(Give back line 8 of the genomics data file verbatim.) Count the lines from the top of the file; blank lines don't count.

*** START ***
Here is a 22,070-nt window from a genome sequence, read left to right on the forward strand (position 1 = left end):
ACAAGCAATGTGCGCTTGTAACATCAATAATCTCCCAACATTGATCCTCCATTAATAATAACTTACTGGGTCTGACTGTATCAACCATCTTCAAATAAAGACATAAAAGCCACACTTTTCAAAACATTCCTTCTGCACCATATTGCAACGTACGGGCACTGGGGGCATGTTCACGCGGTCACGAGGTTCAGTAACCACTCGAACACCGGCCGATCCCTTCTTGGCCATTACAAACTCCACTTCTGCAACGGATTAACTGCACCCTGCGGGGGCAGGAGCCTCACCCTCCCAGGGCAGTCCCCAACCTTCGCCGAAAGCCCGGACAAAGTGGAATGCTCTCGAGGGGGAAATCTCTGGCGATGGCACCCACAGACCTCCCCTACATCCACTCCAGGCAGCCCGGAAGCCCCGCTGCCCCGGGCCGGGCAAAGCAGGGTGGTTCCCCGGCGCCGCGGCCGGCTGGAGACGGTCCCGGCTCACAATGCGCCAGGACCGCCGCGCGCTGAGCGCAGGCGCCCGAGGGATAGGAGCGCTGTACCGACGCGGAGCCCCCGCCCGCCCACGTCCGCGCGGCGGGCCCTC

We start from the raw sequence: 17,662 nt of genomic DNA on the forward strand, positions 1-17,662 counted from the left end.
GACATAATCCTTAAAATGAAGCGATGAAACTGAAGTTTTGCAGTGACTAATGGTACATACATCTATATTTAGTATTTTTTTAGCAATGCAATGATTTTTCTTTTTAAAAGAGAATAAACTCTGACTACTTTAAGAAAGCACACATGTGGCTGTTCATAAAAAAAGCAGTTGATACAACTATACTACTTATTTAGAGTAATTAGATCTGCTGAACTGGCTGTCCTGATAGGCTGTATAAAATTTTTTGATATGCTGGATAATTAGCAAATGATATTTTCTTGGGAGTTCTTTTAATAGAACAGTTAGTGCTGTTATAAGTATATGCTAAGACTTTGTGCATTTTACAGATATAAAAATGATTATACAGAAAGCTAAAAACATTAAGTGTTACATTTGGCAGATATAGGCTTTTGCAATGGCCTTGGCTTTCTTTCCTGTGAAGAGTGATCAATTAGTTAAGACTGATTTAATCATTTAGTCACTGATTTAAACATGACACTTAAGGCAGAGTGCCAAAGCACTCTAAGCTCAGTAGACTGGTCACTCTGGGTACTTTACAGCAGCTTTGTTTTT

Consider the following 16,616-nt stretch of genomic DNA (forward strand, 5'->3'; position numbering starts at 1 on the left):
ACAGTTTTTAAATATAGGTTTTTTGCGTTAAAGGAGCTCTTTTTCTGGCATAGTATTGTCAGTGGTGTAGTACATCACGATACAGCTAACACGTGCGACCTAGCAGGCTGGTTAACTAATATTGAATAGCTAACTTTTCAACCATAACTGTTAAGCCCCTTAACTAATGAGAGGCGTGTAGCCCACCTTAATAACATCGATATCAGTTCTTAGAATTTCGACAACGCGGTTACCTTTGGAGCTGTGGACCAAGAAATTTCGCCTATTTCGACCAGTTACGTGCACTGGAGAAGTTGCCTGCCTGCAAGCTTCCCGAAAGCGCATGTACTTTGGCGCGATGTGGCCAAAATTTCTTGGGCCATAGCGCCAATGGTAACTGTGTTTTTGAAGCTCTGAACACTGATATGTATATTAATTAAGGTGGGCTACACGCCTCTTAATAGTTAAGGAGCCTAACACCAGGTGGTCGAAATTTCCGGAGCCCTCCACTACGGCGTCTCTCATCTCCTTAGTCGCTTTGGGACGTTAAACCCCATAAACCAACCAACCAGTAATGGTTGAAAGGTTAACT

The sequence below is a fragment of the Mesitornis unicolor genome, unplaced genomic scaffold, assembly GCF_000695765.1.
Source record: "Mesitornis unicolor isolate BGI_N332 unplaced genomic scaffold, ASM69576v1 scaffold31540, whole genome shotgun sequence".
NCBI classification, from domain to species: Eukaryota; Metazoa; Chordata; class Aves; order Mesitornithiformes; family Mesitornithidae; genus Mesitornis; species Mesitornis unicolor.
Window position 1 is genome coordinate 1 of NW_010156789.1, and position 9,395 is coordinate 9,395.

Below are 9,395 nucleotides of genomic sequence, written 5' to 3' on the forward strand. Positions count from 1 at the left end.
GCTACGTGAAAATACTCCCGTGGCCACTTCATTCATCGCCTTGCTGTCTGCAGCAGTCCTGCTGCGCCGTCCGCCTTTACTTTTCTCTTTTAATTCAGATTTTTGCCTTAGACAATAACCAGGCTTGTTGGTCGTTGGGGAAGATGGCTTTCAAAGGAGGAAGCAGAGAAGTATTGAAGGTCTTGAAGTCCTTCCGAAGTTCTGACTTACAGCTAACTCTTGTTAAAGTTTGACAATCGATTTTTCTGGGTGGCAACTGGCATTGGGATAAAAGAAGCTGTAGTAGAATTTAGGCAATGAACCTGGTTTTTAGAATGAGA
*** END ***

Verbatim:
Source record: "Mesitornis unicolor isolate BGI_N332 unplaced genomic scaffold, ASM69576v1 scaffold31540, whole genome shotgun sequence".